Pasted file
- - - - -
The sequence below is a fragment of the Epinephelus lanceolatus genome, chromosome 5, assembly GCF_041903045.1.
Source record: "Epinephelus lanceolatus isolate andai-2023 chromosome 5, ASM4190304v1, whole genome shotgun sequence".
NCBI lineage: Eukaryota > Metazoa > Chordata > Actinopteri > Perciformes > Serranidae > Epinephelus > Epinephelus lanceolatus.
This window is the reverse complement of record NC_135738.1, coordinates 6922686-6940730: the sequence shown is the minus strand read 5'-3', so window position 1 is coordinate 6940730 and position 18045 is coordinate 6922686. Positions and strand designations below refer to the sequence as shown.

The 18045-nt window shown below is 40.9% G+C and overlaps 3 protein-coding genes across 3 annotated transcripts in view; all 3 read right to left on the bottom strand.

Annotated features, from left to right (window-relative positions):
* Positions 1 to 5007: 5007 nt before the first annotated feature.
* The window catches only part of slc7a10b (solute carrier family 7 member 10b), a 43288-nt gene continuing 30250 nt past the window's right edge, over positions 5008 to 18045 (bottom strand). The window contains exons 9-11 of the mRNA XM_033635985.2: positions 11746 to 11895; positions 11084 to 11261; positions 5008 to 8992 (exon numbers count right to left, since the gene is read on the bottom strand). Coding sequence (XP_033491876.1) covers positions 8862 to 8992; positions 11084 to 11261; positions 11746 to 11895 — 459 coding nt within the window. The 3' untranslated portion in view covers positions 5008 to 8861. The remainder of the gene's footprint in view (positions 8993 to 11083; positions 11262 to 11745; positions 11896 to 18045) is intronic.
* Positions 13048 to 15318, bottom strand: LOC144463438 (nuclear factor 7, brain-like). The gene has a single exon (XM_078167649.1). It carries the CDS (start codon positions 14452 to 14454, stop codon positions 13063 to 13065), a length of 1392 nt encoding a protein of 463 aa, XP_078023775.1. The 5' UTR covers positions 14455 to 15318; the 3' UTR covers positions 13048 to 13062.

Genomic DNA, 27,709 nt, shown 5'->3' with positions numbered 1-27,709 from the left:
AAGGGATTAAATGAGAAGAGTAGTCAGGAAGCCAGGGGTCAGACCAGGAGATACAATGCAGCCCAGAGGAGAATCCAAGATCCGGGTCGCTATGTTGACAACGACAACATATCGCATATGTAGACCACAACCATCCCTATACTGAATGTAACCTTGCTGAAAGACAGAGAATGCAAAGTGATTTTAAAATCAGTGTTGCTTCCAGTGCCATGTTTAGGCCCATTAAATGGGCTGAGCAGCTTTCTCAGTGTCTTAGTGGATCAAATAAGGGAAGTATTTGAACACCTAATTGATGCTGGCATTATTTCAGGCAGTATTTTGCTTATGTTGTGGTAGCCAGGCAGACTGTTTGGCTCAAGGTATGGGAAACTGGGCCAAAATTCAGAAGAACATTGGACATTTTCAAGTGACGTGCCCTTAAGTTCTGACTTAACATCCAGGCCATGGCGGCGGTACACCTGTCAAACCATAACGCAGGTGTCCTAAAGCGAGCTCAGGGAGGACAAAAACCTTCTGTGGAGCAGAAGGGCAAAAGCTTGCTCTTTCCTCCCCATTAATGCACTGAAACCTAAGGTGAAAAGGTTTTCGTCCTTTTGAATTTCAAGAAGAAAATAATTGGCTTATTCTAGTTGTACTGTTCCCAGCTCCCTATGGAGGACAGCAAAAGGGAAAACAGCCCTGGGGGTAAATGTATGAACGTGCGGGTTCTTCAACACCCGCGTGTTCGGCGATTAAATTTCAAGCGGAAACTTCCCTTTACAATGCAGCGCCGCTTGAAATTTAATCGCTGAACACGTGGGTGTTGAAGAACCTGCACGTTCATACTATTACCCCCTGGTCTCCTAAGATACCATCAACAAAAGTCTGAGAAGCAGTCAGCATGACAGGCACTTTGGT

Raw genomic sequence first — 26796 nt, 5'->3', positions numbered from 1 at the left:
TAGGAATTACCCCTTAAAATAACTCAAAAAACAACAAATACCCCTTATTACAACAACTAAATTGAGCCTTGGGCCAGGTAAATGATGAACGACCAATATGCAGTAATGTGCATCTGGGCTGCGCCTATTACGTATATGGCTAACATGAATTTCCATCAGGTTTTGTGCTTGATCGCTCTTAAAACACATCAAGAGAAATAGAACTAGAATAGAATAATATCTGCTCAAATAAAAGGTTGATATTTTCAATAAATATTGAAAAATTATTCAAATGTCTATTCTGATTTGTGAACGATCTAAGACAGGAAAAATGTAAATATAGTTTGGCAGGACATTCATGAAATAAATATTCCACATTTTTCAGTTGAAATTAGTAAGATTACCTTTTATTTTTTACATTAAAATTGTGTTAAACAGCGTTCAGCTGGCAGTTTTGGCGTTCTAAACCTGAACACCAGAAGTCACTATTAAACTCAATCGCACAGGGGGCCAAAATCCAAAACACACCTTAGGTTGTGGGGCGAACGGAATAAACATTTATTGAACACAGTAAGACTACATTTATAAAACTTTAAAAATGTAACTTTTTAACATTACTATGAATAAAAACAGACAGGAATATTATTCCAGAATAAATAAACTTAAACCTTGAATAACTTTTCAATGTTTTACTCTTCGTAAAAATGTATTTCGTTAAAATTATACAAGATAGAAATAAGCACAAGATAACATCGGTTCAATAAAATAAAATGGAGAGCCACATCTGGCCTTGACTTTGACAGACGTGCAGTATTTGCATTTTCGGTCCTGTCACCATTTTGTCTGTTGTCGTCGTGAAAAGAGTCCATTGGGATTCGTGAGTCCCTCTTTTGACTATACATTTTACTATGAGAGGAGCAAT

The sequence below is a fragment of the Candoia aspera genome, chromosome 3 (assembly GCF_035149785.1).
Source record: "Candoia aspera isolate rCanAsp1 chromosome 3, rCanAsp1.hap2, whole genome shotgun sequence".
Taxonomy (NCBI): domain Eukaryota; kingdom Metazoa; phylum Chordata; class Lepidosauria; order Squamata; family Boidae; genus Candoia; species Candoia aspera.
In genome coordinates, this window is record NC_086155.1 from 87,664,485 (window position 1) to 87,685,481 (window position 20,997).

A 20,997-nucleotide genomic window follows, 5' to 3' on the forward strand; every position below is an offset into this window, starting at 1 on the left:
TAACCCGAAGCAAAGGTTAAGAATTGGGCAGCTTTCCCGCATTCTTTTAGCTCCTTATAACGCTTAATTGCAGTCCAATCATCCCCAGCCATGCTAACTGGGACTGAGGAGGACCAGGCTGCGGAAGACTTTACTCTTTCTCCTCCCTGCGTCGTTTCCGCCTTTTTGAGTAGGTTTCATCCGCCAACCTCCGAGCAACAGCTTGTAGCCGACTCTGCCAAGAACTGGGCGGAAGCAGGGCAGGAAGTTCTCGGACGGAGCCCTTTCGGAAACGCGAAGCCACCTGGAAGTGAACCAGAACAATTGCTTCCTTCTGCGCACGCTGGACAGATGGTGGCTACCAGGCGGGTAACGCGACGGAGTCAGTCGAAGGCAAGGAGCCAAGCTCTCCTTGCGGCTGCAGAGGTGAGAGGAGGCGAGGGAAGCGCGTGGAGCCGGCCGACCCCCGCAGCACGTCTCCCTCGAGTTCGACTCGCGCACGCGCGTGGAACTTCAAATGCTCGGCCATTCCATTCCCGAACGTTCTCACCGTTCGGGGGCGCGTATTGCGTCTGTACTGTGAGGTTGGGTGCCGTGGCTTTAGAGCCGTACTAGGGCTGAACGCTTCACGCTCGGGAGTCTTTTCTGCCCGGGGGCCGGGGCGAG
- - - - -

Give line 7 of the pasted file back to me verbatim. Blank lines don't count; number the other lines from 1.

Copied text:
* Positions 1 to 5007: 5007 nt before the first annotated feature.